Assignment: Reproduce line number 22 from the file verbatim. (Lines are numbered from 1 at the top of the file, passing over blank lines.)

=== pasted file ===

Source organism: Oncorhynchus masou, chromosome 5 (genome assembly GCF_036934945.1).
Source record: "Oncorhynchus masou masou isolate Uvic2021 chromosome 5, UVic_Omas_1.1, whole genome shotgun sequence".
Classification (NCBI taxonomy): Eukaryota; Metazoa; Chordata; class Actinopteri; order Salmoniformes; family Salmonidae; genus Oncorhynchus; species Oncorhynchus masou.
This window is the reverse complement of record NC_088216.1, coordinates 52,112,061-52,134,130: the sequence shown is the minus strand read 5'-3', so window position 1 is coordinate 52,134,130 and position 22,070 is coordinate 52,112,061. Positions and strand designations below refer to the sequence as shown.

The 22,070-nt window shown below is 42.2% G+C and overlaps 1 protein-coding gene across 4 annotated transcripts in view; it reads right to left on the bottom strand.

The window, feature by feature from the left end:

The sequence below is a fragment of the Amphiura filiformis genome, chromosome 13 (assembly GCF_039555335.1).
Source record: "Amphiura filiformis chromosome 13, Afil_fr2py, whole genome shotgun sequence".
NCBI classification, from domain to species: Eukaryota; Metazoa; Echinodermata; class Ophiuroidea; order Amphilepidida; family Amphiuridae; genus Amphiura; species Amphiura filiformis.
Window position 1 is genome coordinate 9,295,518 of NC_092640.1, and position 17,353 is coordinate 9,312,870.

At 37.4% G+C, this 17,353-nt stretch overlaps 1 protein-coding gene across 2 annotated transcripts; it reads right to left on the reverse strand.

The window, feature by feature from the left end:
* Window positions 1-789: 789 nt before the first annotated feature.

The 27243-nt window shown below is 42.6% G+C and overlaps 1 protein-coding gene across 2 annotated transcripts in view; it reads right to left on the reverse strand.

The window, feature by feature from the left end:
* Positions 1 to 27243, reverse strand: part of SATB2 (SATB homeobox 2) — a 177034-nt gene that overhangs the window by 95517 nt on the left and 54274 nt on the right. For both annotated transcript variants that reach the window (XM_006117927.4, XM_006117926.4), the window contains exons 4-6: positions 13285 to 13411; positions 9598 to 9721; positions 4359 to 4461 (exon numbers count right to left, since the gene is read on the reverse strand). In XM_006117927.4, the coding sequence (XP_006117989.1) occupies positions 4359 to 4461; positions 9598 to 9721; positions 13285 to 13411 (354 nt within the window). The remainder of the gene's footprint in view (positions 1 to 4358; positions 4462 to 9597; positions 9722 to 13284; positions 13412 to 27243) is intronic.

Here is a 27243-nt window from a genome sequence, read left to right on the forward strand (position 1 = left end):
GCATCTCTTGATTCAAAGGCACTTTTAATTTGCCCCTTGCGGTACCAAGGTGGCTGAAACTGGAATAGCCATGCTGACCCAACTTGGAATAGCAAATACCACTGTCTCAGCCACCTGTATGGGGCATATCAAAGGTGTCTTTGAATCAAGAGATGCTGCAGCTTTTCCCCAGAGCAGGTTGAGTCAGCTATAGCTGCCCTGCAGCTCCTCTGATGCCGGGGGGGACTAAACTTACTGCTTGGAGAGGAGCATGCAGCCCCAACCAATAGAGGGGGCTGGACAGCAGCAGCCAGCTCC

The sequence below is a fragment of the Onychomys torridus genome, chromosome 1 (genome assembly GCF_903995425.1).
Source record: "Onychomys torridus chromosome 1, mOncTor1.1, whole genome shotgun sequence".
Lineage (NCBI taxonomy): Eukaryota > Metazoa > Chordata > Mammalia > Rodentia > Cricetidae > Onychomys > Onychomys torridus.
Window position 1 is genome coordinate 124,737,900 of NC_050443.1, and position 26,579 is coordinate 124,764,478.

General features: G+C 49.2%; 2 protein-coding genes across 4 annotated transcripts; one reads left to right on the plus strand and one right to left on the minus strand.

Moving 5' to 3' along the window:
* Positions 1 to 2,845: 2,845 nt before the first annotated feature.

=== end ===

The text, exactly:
Window position 1 is genome coordinate 124,737,900 of NC_050443.1, and position 26,579 is coordinate 124,764,478.